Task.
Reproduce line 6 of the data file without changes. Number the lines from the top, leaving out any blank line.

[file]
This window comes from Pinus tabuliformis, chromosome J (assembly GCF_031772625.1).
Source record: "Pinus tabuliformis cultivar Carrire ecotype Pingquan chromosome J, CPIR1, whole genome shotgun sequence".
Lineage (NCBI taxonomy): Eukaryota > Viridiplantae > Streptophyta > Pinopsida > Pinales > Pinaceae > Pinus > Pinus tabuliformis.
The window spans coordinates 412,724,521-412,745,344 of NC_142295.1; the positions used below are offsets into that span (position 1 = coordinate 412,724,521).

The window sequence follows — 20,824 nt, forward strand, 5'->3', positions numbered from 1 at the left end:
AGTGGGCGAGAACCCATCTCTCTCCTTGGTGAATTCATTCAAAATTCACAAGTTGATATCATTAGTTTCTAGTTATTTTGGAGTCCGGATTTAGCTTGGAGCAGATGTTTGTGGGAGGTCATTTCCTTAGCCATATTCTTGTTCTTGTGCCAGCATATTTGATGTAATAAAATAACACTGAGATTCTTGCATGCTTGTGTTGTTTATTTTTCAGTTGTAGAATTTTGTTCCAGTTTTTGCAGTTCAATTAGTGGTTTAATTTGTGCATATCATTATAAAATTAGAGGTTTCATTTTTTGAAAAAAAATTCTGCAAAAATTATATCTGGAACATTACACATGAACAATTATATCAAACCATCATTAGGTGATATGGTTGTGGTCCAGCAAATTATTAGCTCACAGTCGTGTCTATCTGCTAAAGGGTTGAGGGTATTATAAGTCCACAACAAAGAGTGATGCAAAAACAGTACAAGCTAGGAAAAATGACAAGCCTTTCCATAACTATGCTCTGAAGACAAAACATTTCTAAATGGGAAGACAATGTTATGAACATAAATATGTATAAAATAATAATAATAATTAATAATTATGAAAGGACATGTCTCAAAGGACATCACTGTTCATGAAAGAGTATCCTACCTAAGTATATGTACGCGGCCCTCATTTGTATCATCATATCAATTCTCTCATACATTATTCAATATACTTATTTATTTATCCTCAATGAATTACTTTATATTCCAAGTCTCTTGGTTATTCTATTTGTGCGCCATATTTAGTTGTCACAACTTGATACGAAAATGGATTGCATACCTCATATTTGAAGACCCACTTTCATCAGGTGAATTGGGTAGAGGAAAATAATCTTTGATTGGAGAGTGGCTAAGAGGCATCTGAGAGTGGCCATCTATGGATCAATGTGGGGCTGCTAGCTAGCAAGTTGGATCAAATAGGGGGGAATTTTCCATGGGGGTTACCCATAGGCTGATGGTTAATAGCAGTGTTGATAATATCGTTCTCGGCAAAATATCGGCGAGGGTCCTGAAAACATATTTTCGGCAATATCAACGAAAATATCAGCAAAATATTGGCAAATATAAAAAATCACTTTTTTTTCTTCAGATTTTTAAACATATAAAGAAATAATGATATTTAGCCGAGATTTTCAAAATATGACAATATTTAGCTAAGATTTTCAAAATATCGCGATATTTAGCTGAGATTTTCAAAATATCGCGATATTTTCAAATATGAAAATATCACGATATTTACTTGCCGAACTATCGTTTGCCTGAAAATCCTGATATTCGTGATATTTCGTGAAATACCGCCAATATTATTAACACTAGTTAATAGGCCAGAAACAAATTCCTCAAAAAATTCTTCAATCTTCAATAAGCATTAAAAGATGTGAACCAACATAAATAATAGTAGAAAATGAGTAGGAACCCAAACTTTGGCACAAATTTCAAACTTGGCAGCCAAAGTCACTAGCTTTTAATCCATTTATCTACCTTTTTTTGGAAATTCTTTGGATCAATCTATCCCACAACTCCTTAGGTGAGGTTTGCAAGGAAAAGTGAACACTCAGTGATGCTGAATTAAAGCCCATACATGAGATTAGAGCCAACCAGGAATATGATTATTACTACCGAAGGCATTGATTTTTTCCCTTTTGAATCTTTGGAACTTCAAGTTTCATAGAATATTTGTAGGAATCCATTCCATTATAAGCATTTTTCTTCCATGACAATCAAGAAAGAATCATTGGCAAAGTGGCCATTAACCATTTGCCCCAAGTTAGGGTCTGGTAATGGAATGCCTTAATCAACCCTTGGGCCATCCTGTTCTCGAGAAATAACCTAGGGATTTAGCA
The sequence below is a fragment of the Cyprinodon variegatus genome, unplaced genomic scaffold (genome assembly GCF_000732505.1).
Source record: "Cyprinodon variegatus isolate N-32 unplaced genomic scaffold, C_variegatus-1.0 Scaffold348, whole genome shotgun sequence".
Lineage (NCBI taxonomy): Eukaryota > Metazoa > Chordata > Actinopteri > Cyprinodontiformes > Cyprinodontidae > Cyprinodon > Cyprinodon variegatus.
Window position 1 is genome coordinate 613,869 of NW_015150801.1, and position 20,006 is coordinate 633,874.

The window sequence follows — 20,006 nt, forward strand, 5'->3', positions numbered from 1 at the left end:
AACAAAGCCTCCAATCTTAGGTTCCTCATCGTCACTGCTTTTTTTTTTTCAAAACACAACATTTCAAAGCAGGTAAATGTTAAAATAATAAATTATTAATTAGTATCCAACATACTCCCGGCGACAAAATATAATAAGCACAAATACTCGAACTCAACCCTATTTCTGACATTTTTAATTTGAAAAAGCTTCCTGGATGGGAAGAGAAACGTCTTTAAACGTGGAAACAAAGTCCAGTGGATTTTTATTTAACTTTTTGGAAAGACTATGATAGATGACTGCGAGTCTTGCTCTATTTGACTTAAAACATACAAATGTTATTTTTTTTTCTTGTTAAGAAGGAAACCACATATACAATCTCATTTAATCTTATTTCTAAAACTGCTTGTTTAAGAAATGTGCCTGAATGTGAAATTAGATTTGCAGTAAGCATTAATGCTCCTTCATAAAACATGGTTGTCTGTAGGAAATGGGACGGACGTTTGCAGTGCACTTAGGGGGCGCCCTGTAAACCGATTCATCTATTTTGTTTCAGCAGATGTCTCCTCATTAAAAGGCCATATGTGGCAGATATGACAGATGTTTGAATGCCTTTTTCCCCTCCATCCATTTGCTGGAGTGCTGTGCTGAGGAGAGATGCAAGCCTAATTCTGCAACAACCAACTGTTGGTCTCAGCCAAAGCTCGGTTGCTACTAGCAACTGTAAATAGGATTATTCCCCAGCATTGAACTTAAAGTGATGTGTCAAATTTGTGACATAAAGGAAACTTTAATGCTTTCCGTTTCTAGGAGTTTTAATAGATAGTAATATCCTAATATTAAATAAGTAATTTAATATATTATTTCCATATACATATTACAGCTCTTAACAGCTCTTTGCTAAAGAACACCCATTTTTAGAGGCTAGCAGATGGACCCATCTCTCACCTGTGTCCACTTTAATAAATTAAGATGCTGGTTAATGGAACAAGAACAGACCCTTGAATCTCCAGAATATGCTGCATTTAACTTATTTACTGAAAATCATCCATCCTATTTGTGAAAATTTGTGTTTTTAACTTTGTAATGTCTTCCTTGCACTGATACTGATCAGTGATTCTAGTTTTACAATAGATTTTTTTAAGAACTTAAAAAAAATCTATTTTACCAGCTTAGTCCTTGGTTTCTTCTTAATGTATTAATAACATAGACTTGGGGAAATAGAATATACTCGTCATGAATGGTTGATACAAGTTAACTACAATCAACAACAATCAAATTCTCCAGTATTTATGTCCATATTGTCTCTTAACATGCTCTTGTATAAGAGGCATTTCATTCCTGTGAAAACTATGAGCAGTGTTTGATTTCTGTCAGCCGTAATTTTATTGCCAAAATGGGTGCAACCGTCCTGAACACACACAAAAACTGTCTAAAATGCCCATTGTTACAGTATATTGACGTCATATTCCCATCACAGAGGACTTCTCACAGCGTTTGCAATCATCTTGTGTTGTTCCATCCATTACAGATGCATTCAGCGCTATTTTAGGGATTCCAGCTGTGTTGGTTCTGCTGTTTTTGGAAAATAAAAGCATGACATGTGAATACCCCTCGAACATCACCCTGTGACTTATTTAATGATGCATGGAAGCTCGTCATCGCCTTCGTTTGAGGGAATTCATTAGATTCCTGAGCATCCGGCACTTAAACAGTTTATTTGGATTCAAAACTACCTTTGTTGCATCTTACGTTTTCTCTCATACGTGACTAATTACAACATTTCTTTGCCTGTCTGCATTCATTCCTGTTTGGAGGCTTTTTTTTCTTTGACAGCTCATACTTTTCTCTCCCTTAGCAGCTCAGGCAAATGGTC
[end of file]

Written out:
AGTGGGCGAGAACCCATCTCTCTCCTTGGTGAATTCATTCAAAATTCACAAGTTGATATCATTAGTTTCTAGTTATTTTGGAGTCCGGATTTAGCTTGGAGCAGATGTTTGTGGGAGGTCATTTCCTTAGCCATATTCTTGTTCTTGTGCCAGCATATTTGATGTAATAAAATAACACTGAGATTCTTGCATGCTTGTGTTGTTTATTTTTCAGTTGTAGAATTTTGTTCCAGTTTTTGCAGTTCAATTAGTGGTTTAATTTGTGCATATCATTATAAAATTAGAGGTTTCATTTTTTGAAAAAAAATTCTGCAAAAATTATATCTGGAACATTACACATGAACAATTATATCAAACCATCATTAGGTGATATGGTTGTGGTCCAGCAAATTATTAGCTCACAGTCGTGTCTATCTGCTAAAGGGTTGAGGGTATTATAAGTCCACAACAAAGAGTGATGCAAAAACAGTACAAGCTAGGAAAAATGACAAGCCTTTCCATAACTATGCTCTGAAGACAAAACATTTCTAAATGGGAAGACAATGTTATGAACATAAATATGTATAAAATAATAATAATAATTAATAATTATGAAAGGACATGTCTCAAAGGACATCACTGTTCATGAAAGAGTATCCTACCTAAGTATATGTACGCGGCCCTCATTTGTATCATCATATCAATTCTCTCATACATTATTCAATATACTTATTTATTTATCCTCAATGAATTACTTTATATTCCAAGTCTCTTGGTTATTCTATTTGTGCGCCATATTTAGTTGTCACAACTTGATACGAAAATGGATTGCATACCTCATATTTGAAGACCCACTTTCATCAGGTGAATTGGGTAGAGGAAAATAATCTTTGATTGGAGAGTGGCTAAGAGGCATCTGAGAGTGGCCATCTATGGATCAATGTGGGGCTGCTAGCTAGCAAGTTGGATCAAATAGGGGGGAATTTTCCATGGGGGTTACCCATAGGCTGATGGTTAATAGCAGTGTTGATAATATCGTTCTCGGCAAAATATCGGCGAGGGTCCTGAAAACATATTTTCGGCAATATCAACGAAAATATCAGCAAAATATTGGCAAATATAAAAAATCACTTTTTTTTCTTCAGATTTTTAAACATATAAAGAAATAATGATATTTAGCCGAGATTTTCAAAATATGACAATATTTAGCTAAGATTTTCAAAATATCGCGATATTTAGCTGAGATTTTCAAAATATCGCGATATTTTCAAATATGAAAATATCACGATATTTACTTGCCGAACTATCGTTTGCCTGAAAATCCTGATATTCGTGATATTTCGTGAAATACCGCCAATATTATTAACACTAGTTAATAGGCCAGAAACAAATTCCTCAAAAAATTCTTCAATCTTCAATAAGCATTAAAAGATGTGAACCAACATAAATAATAGTAGAAAATGAGTAGGAACCCAAACTTTGGCACAAATTTCAAACTTGGCAGCCAAAGTCACTAGCTTTTAATCCATTTATCTACCTTTTTTTGGAAATTCTTTGGATCAATCTATCCCACAACTCCTTAGGTGAGGTTTGCAAGGAAAAGTGAACACTCAGTGATGCTGAATTAAAGCCCATACATGAGATTAGAGCCAACCAGGAATATGATTATTACTACCGAAGGCATTGATTTTTTCCCTTTTGAATCTTTGGAACTTCAAGTTTCATAGAATATTTGTAGGAATCCATTCCATTATAAGCATTTTTCTTCCATGACAATCAAGAAAGAATCATTGGCAAAGTGGCCATTAACCATTTGCCCCAAGTTAGGGTCTGGTAATGGAATGCCTTAATCAACCCTTGGGCCATCCTGTTCTCGAGAAATAACCTAGGGATTTAGCA